Additional notes: I add powdered citric acid and powdered dye straight to the hot water of the crockpot without pre-mixing. I stir both until dissolved, then add my yarn.

the opposite end of yarn dipped into a crockpot with teal colored dye

Grabbing some rubber gloves to protect my hands, I cautiously remove the yarn from the crockpot and gently squeeze out the water. Teal is one of my favorite colors. Remember, this is two skeins of yarn tied together, so I will have two practically identically dyed skeins when this is done.

Here’s a closer look at the two sections dyed:

an open rectagular crockpot displaying 2 skeins of yarn tied together with two ends dyed. One end golden, the other end teal

Dyeing the final Section

Alright, let’s do this final section of color. I’ve already added approximately 2 tbsp citric acid and ¼ tsp of G&S dye in the color burgundy to a bit of warm water in the crockpot while the bulk of the water boils. After adding the boiled water to the crockpot, I stir the mixture to dissolve the powdered dye and citric acid. I make sure to be careful not to splash hot dye water on me and not breathe in the powdered dye while stirring. Protecting your skin and clothes with gloves, goggles, a mask, and an apron whenever possible is always a good idea. I make sure to be really careful if I am not donning the full protective gear.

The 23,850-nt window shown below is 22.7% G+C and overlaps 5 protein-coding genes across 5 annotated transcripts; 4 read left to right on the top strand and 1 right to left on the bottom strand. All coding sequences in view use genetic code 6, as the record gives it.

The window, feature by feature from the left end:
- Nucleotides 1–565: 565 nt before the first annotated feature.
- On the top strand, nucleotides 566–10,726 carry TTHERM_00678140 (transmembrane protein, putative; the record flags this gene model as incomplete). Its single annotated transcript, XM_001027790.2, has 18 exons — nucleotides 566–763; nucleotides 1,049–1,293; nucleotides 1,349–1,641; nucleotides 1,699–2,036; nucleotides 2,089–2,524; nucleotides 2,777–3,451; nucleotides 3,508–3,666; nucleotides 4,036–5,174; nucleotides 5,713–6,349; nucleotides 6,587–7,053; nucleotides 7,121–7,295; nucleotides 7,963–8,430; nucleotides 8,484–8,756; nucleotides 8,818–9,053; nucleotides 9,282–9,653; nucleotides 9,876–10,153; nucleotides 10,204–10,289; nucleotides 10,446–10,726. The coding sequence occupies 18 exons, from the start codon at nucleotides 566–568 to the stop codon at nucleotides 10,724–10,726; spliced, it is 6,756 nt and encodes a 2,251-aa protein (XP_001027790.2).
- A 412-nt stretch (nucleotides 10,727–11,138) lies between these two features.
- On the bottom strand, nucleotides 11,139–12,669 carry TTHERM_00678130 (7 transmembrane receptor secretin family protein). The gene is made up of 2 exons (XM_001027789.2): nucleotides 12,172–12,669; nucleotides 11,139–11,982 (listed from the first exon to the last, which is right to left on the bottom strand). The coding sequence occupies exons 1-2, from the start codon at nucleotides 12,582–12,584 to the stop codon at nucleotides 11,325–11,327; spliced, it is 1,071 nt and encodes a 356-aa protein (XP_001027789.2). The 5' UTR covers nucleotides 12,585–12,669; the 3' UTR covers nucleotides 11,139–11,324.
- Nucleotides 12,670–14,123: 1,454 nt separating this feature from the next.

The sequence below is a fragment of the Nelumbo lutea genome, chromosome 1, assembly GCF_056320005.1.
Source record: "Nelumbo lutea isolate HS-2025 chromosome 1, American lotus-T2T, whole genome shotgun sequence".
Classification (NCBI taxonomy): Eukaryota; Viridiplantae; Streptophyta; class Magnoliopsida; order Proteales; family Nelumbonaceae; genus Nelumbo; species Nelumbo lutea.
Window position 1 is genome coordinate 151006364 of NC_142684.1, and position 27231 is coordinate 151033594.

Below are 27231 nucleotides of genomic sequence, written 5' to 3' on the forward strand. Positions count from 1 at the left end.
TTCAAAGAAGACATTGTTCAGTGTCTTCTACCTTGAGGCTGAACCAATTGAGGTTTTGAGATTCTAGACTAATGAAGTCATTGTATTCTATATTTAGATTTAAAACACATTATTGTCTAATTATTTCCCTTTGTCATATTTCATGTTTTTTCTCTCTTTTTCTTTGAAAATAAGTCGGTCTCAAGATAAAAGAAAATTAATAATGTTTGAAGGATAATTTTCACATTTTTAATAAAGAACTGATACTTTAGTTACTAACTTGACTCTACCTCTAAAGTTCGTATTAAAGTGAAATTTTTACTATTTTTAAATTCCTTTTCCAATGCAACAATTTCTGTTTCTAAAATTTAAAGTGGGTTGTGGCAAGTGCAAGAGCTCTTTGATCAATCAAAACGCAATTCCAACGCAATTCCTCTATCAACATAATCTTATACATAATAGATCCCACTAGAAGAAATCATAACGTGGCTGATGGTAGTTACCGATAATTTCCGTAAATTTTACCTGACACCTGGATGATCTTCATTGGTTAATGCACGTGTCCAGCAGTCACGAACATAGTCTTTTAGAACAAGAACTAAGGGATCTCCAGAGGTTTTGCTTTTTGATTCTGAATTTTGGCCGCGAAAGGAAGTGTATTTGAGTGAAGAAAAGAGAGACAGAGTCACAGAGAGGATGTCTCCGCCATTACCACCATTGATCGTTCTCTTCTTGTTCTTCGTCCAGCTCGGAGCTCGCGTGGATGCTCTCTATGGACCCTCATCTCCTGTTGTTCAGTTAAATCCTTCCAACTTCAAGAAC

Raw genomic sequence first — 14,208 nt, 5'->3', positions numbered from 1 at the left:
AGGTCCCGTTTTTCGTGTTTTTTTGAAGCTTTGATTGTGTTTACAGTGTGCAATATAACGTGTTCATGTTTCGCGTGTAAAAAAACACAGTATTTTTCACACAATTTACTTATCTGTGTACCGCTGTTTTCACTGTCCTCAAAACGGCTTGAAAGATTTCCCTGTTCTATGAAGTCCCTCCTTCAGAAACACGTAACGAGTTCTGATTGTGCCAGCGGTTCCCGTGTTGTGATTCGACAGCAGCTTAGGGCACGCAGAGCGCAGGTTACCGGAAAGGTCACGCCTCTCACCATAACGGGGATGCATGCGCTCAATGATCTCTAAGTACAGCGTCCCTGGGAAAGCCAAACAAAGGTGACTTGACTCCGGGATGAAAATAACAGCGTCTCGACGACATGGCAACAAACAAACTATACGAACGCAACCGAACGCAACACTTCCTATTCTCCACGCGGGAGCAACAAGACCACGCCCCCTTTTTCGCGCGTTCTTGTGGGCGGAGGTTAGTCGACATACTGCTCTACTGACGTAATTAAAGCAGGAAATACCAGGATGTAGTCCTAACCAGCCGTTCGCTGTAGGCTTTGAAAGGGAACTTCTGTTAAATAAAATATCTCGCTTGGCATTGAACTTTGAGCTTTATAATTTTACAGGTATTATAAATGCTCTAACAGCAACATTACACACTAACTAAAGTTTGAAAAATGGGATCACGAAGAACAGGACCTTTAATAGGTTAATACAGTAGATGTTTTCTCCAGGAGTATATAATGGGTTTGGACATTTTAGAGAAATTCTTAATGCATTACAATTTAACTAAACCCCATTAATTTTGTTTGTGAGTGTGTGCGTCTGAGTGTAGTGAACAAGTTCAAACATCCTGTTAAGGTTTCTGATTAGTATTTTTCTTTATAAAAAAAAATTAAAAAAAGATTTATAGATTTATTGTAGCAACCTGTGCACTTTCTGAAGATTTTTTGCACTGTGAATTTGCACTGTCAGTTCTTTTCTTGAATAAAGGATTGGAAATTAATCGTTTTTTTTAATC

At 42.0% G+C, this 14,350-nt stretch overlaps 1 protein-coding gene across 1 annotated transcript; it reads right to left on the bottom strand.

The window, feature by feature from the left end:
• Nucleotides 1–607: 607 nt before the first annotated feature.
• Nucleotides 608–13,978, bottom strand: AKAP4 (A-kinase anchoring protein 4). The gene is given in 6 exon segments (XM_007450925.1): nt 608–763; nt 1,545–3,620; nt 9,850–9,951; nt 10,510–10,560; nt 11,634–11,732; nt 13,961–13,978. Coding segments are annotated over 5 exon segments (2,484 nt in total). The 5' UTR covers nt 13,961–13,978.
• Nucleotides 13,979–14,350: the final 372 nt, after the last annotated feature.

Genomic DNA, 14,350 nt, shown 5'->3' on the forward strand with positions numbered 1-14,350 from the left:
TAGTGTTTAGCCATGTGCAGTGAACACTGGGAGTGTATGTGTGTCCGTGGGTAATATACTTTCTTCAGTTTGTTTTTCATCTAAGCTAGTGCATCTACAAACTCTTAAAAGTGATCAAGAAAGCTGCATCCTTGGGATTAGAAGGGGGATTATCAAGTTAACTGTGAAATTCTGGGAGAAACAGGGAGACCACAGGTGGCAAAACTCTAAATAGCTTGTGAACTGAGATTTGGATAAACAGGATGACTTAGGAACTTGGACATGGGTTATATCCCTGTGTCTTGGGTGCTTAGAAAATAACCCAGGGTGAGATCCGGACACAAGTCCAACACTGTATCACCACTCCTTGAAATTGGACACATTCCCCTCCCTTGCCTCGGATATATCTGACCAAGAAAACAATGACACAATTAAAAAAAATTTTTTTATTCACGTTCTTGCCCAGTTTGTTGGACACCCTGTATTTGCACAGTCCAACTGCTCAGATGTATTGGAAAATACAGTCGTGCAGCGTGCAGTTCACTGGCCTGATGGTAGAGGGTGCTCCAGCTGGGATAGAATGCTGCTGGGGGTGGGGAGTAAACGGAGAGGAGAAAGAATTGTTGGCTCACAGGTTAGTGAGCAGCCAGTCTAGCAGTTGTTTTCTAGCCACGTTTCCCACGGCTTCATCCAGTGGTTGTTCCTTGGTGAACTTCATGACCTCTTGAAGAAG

Now to dip the final section of bare yarn into the crockpot, and we’ll let it soak for a few minutes. I hang the two other sections already dyed to the side of the crockpot and move my rectangular crockpot closer to catch any drips.

hands dipping a section of yarn into a black and white crockpot while holding up the teal and golden sections

After a few minutes, I check on how the color is developing. Using a spoon, I’ll gently press the yarn into the dye and shift it around in the pot to distribute the color more evenly.